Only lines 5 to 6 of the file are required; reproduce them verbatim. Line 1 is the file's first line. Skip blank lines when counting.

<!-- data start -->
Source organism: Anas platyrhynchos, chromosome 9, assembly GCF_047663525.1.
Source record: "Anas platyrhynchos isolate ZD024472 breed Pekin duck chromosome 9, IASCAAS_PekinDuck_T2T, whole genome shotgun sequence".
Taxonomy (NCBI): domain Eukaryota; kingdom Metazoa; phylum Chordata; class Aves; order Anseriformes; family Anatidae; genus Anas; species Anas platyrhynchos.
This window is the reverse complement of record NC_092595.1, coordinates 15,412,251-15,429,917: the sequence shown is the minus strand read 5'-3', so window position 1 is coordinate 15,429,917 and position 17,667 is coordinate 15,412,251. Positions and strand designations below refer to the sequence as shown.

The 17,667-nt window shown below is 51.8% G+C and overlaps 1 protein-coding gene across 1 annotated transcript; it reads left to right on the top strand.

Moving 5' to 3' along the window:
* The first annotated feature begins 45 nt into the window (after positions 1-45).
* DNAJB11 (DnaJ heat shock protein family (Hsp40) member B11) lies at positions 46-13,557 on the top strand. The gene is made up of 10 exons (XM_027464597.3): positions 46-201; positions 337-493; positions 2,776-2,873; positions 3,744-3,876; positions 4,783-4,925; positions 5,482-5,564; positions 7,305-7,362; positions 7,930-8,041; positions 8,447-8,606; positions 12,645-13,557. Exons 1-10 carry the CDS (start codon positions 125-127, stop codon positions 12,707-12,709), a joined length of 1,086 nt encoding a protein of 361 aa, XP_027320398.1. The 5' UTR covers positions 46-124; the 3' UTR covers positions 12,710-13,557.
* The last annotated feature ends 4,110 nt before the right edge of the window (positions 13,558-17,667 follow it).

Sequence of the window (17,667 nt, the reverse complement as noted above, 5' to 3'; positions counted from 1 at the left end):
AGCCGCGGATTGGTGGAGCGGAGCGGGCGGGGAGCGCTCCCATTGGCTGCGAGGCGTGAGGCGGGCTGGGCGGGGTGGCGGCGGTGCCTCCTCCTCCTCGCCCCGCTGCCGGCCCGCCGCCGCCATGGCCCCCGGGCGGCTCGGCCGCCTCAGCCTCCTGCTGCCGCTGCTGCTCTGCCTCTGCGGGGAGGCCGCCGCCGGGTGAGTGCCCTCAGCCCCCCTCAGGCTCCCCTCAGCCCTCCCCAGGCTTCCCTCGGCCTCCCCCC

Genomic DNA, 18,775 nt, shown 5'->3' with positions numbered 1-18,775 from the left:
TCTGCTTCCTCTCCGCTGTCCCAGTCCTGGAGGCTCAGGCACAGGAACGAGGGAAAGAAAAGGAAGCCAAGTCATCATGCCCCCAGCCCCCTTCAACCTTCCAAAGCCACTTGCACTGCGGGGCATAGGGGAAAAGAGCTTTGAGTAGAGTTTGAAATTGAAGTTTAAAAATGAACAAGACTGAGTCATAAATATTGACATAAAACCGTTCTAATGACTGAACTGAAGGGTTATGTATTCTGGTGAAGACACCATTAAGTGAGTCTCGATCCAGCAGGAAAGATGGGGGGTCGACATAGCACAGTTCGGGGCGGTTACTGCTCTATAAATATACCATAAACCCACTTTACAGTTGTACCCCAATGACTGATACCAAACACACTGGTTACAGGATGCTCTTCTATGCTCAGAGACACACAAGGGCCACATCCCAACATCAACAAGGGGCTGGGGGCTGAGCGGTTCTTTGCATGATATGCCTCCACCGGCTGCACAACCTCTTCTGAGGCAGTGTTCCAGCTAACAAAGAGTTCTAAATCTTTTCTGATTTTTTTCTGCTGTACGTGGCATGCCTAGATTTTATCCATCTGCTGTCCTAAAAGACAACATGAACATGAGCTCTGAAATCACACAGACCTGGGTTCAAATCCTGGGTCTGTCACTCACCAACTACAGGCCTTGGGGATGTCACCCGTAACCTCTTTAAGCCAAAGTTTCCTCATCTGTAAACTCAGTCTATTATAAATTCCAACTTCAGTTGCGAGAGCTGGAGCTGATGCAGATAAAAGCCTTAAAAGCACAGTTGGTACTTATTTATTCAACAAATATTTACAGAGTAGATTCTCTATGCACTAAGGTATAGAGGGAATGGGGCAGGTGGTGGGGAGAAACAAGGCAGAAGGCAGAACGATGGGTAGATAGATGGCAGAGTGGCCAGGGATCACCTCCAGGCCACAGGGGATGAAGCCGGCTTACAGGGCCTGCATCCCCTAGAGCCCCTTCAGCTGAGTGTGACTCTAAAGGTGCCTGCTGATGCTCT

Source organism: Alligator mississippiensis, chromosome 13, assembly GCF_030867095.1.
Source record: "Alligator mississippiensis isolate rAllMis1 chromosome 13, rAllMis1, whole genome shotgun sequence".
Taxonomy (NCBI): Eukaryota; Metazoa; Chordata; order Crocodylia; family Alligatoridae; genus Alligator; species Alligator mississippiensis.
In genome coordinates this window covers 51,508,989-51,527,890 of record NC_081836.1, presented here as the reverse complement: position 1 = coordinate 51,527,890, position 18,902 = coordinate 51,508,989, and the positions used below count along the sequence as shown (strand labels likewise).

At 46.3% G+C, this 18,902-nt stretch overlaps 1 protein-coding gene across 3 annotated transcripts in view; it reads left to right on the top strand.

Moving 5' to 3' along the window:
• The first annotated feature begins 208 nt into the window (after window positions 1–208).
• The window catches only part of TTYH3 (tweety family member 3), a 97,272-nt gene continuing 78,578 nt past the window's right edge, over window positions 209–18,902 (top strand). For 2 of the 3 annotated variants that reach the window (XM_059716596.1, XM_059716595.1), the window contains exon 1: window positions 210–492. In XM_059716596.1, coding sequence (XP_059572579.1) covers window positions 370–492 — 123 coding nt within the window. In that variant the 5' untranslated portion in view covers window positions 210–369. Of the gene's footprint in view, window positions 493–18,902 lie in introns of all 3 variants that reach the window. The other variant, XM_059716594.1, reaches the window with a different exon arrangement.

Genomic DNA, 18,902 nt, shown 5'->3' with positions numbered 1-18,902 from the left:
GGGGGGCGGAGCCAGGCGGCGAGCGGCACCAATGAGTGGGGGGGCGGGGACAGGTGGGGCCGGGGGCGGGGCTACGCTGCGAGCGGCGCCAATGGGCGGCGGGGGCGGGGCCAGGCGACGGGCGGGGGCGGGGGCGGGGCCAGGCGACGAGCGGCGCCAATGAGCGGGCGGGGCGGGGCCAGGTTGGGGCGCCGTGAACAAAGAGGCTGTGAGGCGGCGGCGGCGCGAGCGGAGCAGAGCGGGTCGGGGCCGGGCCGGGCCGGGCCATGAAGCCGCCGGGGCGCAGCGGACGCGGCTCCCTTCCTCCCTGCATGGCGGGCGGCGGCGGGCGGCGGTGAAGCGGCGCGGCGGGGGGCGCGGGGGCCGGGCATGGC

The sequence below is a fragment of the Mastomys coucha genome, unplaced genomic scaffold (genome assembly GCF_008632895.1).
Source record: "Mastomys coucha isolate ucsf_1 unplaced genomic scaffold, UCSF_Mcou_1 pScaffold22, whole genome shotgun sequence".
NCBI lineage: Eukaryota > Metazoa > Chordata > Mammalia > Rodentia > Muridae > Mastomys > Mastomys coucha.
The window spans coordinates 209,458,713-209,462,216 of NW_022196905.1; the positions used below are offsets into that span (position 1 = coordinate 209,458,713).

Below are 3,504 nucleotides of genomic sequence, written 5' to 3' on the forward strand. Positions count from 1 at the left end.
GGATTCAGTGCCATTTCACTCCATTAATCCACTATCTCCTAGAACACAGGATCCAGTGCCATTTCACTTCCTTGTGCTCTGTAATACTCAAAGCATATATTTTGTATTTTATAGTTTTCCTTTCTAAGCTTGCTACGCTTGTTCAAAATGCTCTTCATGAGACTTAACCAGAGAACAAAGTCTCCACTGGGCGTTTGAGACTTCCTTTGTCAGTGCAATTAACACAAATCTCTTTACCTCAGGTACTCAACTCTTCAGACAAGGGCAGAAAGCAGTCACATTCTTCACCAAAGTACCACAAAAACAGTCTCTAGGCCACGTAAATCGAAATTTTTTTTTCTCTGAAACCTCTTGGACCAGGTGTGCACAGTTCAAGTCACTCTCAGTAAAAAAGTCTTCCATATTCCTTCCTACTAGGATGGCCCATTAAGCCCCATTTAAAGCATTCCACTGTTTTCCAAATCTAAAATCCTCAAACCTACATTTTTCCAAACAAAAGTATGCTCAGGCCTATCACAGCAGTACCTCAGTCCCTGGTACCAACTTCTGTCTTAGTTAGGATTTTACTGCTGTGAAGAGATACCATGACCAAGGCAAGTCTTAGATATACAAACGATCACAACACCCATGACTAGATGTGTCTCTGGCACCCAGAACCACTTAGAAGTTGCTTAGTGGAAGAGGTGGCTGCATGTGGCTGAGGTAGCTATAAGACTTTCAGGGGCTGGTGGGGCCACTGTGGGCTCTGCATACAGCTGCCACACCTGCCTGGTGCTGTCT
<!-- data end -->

The 17,667-nt window shown below is 51.8% G+C and overlaps 1 protein-coding gene across 1 annotated transcript; it reads left to right on the top strand.

Moving 5' to 3' along the window: